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Neurobiology of learning and memory

Analysis and modeling of neural processes underlying sensory preconditioning.


PMID 23380289

Abstract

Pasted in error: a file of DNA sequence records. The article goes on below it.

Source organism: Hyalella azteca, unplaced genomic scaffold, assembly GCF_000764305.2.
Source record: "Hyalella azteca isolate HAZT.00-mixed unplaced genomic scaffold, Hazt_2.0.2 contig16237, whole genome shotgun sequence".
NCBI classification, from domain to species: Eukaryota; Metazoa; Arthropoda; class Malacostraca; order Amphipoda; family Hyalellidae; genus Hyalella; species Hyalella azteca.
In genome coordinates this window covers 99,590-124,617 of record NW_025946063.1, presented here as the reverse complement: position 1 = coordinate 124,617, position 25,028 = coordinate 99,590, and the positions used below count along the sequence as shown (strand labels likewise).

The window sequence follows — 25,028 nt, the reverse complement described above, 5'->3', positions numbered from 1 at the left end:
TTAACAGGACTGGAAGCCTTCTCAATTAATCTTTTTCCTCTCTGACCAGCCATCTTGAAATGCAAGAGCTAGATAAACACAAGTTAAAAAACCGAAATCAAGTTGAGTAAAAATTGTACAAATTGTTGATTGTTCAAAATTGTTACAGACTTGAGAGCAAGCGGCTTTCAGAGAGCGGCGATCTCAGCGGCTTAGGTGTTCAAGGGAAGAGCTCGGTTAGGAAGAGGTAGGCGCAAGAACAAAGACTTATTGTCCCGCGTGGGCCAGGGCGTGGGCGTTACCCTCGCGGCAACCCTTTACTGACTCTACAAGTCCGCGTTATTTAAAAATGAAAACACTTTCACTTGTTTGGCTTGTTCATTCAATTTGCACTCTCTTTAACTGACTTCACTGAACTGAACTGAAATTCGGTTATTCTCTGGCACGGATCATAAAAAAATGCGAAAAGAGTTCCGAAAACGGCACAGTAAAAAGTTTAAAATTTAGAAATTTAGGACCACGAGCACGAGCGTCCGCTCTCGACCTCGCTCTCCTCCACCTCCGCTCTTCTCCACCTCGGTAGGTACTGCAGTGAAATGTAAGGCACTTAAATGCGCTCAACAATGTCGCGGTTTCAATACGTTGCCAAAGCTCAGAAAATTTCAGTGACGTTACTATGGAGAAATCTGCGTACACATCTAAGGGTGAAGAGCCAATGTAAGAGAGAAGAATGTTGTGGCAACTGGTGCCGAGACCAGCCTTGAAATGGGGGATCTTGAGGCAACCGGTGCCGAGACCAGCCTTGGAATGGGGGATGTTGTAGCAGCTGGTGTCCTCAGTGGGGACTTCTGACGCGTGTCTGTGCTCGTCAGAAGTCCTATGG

Sensory preconditioning (SPC) is a procedure to demonstrate learning to associate between relatively neutral sensory stimuli in the absence of an external reinforcing stimulus, the underlying neural mechanisms of which have remained obscure. We address basic questions about neural processes underlying SPC, including whether neurons that mediate reward or punishment signals in reinforcement learning participate in association between neutral sensory stimuli. In crickets, we have suggested that octopaminergic (OA-ergic) or dopaminergic (DA-ergic) neurons participate in memory acquisition and retrieval in appetitive or aversive conditioning, respectively. Crickets that had been trained to associate an odor (CS2) with a visual pattern (CS1) (phase 1) and then to associate CS1 with water reward or quinine punishment (phase 2) exhibited a significantly increased or decreased preference for CS2 that had never been paired with the US, demonstrating successful SPC. Injection of an OA or DA receptor antagonist at different phases of the SPC training and testing showed that OA-ergic or DA-ergic neurons do not participate in learning of CS2-CS1 association in phase 1, but that OA-ergic neurons participate in learning in phase 2 and memory retrieval after appetitive SPC training. We also obtained evidence suggesting that association between CS2 and US, which should underlie conditioned response of crickets to CS2, is formed in phase 2, contrary to the standard theory of SPC assuming that it occurs in the final test. We propose models of SPC to account for these findings, by extending our model of classical conditioning.